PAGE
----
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3.2.22 Advocacy Alert: Takeaways from State of the Union

Josh Veronica

March 2, 2022

Last night, President Joe Biden delivered his State of the Union address. The speech, which outlined his agenda for the upcoming year, is available here. 

Among the top issues: 

  1. Inflation. The President said that addressing soaring costs is his top priority. Biden intimated that businesses’ reliance on foreign supply chains caused inflation, and urged them to move as much of their supply chain as possible within the U.S. He seemed to criticize businesses for their response to inflation, saying, “[o]ne way to fight inflation is to drive down wages and make Americans poorer. I have a better plan to fight inflation. Lower your costs, not your wages.” Biden also laid out a three-point plan for addressing inflation, which included lowering prescription drug costs, combating climate change to reduce energy costs, and cutting the cost of childcare. The BNP understands the inflationary pressures Buffalo Niagara employers are facing and the resulting impact on your operations.  We will continue to push federal leaders to urgently address this situation. 
  2. COVID-19. The President said America is in a “new moment in the fight against COVID-19.” With high vaccination and booster rates, widely available testing, and the advent of an antiviral pill to treat infection, Biden said “we are moving forward safely, back to more normal routines.” His statements reflected a significant position shift in an Administration that has been hesitant to ease pandemic caution. 
  3. Ukraine. The President reiterated his support for Ukraine and highlighted the sanctions imposed on Russia, which drew bipartisan support. As the conflict unfolds, the BNP’s guide on employer considerations can help keep your organization prepared for its global consequences. 
  4. Infrastructure. Biden touted the passage of the bipartisan Infrastructure Investment and Jobs Act. The BNP supported this historic investment. As dollars flow from Washington to Albany, it is essential that state leaders use these historic funds to make once-in-a-generation infrastructure investments. Last month, the BNP told Gov. Hochul that her budget proposal’s Capital Plan investment is a missed opportunity to leverage this historic windfall.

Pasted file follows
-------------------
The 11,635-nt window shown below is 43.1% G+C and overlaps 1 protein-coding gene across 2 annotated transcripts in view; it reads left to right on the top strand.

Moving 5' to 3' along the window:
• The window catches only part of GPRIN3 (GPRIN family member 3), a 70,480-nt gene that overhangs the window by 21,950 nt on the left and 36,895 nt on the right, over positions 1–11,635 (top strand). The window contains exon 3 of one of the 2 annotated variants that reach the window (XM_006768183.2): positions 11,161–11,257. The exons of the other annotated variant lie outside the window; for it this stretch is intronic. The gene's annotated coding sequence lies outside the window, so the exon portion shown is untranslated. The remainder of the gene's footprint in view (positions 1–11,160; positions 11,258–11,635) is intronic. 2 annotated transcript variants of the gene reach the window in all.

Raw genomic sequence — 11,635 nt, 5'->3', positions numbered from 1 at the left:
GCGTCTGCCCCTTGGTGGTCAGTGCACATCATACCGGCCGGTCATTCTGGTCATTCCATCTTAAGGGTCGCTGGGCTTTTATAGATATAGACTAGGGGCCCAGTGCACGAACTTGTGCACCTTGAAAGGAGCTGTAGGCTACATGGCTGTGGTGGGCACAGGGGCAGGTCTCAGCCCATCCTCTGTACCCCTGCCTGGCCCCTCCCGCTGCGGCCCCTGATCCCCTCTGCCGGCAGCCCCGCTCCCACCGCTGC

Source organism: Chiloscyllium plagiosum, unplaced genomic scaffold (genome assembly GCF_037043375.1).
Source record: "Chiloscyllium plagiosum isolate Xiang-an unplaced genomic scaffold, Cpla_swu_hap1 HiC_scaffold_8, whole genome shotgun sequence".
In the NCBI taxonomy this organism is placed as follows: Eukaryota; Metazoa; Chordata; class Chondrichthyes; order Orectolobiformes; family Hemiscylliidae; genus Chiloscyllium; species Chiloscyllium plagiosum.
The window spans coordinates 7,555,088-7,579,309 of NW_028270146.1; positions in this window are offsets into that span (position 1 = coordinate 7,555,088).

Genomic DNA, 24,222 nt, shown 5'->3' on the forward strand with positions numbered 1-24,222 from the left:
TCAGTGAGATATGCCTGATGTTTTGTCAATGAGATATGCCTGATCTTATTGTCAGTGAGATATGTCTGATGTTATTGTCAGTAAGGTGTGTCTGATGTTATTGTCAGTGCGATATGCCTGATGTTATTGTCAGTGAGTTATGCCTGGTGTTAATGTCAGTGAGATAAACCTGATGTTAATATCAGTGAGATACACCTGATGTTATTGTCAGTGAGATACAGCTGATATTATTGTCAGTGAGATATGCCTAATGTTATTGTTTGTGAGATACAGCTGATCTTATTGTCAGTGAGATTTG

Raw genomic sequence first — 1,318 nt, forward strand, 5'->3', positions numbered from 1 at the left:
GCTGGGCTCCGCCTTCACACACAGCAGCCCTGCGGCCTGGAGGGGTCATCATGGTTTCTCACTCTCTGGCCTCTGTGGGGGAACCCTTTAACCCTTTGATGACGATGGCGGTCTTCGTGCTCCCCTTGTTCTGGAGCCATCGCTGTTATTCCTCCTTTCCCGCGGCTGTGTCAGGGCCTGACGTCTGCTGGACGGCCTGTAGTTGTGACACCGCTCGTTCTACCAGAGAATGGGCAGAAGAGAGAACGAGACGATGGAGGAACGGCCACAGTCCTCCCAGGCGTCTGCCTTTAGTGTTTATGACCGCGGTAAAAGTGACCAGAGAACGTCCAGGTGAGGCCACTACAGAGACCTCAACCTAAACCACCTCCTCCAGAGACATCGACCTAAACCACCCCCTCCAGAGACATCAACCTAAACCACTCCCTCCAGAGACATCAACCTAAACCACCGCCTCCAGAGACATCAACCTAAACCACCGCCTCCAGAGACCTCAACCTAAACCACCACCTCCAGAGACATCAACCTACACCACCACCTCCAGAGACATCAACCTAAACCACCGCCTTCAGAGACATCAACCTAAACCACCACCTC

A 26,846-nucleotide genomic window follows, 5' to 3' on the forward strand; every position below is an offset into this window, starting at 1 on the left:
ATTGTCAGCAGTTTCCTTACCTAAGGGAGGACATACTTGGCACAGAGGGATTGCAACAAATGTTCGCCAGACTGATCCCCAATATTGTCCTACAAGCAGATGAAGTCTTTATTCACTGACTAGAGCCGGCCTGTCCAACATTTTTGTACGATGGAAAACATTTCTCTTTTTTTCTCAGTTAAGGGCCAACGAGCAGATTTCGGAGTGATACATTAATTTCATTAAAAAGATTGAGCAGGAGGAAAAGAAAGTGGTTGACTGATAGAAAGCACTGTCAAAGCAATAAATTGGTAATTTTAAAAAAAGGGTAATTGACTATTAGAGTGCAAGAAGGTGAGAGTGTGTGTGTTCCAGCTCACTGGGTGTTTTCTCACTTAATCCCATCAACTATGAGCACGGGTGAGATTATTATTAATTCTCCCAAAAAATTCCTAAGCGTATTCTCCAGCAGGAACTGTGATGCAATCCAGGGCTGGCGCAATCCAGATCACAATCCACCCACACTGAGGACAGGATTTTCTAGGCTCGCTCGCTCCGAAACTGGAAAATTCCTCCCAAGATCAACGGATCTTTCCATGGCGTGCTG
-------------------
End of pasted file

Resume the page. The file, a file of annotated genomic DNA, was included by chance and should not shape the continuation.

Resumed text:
5. Taxes. Channeling his campaign trail tax rhetoric, Biden criticized the Tax Cuts and Jobs Act and advocated for a more progressive tax structure. Specifically, he proposed a 15% minimum tax for corporations, and a global minimum tax rate to discourage offshoring. The BNP opposes additional taxes on employers that stifle commerce and investment. 
  6. Innovation. Biden indicated his support for the U.S. Innovation and Competition Act, promising to sign it if Congress puts it on his desk. The BNP supports this legislation, which would invest heavily in research and innovation and also establish regional technology and manufacturing hubs around the country. If the bill is enacted, Senate Majority Leader Chuck Schumer has promised to use his political clout to locate a tech hub in our region. 
  7. Labor. The President voiced his support for the PRO Act, a bill that would significantly alter the labor negotiation process. He also urged Congress to enact a $15/hour minimum wage.  
  8. Immigration. Without providing detail, Biden urged Congress to pursue comprehensive immigration reform. The BNP supports certain reforms that would ease our workforce problems and equip employers with qualified workers. 
  9. Childcare. Noting that the steep cost of childcare is a barrier to parental participation in the workforce, Biden wants to cap childcare costs at 7% of a middle-class family’s income. This was a key piece of the President’s Build Back Better Act, which is all but dead in Congress. However, Congress may tackle this issue separately without passing the entire BBBA. 
  10. Healthcare. Biden proposed several ideas to reduce healthcare costs, including allowing Medicare to negotiate prescription drug prices, capping the cost of insulin at $35/month, and raising regulatory standards for nursing homes. 

The BNP remains in frequent communication with our federal delegation. We will continue to make clear to them how federal legislation would impact the Buffalo Niagara economy. Deeper explanation of BNP positions can be found in our 2022 Advocacy Agenda.